The book is a thriller based in Jerusalem, examining themes of revenge, memory and everyday life in diverse Israeli society. The book has a strong musical theme and Boukhobza described the various characters as soloists playing alone and also as members of the full orchestra, making a full concerto when playing together. She continued the musical analogy describing a gentle beginning to the book as being a few "trumpet sounds", followed by "notes from other instruments" so that the notes appear in the mind of the reader.

I liked Boukhobza very much and was fascinated by her intense expression as she considered the questions as they were translated for her, pushed her hair backwards and forwards or from one side of her head to the author and smiled at the audience as her responses were translated back to us. I loved the way she described her book as a bus and the characters as passengers who get on the bus, and may stay for only one stop having reached the end of their journey, some may stay the whole route  and others may get off and then back on as the bus continues on its way. She also described them as bulbs, saying she didn't know whether they would develop into tulips or crocuses and that she "scrabbled in the earth to create a garden".  I bought her book and am looking forward to reading it.

Later the same day I went to an idiosyncratic session with be-hatted Israeli designer and architect Ron Arad. He took a full house on a journey through his personal history as a designer from his early days in London, including the development of the famous car chair, the book-worm (he made much of not being a writer and though this design piece might be why he had been invited to speak) and of course the wonderful Design Museum in Holon, Israel. He illustrated the hour with many anecdotes, some clearly tongue in cheek, but many that demonstrated the sometimes unusual circumstances in which great things develop. He told the story of the Holon municipality saying they wanted a "building we would be proud to put on a postage stamp". He also told the story of deciding to open his former studio door one Christmas holiday to a man with a French accent who wanted to buy some of his chairs who later turned out to be John Paul Gaultier. This was in 1981 and Arad explained he hadn't known who Gaultier was at the time! He used the full hour and said he could go on for at least five more...and I think lots of the audience would have been happy to stay and listen!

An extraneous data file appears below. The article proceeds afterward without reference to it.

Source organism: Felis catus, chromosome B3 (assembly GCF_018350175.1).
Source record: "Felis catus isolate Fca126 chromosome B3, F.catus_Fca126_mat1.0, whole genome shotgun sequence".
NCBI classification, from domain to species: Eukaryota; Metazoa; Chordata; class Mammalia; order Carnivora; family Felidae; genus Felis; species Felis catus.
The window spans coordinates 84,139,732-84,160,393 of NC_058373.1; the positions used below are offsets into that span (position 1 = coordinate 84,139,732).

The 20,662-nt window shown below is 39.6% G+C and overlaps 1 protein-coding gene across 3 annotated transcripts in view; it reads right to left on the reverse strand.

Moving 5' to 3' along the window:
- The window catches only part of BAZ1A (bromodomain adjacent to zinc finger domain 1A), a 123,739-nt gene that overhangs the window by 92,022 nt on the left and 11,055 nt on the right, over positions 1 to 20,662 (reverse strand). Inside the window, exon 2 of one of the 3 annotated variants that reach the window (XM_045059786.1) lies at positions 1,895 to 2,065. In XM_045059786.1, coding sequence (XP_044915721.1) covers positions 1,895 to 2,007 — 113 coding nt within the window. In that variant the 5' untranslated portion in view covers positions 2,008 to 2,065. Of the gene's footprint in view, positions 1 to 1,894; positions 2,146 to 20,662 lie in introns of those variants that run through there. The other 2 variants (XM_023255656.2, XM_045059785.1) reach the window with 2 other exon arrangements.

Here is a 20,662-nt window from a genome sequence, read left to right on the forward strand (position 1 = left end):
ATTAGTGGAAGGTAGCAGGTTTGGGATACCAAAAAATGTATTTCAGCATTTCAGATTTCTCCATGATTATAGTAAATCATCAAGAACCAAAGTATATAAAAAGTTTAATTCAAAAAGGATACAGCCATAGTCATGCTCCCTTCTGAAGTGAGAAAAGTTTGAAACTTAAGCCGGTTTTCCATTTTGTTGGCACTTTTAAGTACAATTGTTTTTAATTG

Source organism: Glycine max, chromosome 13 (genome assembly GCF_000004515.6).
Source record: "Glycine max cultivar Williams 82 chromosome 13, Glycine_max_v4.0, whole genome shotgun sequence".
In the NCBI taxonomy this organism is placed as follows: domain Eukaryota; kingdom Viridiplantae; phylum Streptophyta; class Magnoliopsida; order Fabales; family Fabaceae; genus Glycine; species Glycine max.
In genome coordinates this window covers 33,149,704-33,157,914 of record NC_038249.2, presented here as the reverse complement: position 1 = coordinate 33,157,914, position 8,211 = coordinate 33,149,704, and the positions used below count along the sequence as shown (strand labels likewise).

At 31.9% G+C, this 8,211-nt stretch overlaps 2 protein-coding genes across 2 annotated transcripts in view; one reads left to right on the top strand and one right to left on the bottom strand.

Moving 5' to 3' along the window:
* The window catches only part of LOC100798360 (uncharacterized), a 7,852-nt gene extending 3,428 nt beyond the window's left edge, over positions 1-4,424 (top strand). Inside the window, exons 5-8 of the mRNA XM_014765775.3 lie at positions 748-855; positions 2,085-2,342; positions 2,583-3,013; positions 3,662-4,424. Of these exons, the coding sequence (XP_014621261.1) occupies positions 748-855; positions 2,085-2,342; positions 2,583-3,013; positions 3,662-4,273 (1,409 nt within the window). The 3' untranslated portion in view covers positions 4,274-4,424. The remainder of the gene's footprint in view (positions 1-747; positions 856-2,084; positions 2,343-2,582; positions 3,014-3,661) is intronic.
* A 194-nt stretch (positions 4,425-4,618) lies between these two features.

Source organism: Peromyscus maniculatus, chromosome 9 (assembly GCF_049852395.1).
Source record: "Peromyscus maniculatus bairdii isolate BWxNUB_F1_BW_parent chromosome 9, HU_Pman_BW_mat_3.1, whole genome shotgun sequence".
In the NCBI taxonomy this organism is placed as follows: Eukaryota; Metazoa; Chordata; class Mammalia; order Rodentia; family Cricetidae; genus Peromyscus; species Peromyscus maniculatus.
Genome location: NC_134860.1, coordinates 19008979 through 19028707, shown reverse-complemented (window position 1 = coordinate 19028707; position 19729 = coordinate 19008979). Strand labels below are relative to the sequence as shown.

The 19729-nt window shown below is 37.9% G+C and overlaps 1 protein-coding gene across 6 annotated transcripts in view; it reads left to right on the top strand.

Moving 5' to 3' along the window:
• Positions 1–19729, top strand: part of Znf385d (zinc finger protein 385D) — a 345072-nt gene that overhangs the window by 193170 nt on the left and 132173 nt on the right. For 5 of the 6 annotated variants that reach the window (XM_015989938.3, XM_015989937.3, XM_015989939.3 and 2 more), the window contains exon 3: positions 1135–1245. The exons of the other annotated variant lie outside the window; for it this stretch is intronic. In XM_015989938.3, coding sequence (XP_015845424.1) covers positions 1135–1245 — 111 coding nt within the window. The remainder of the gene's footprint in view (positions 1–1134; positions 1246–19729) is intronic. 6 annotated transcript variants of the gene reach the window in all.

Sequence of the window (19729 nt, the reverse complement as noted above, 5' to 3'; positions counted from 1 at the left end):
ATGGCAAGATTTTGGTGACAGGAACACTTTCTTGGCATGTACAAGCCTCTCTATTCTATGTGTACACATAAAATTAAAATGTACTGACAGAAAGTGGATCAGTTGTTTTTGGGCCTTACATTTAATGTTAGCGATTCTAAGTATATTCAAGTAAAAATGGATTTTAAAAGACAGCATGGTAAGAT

Once again a great series of events, this time with a perfect mixture of history, suspense, humour and art. And once again, lots of money spent in the bookshop (well I don't drink or smoke, although I do like cake). And I've still got Sunday yet!

As if this wasn't enough I dashed from Kings Cross to the Vortex Jazz Club in Dalston to see Daphna Sadeh, an Israeli bass player and her band, playing a selection of Sephardi, Arabic, Gypsy and Jewish traditional or inspired music. The first set consisted of a number of pieces from her 2007 recording "Walking the Thin Line", including the title track, "The Voyager Song", "Aziza" and a fantastic version of "Debka" which featured a terrific darbuka performance from Guy Shalom.

The second set was equally tight and included work from a later recording "Reconciliation" which can be found on John Zorn's Tzadik label. The title track was one of the highlights of the evening with Stewart Curtis shining (as he did all night) on clarinet but also playing the flute and piccolo on other songs. Trombone, oud and baroque violin completed the line up.

All this on a Wednesday night!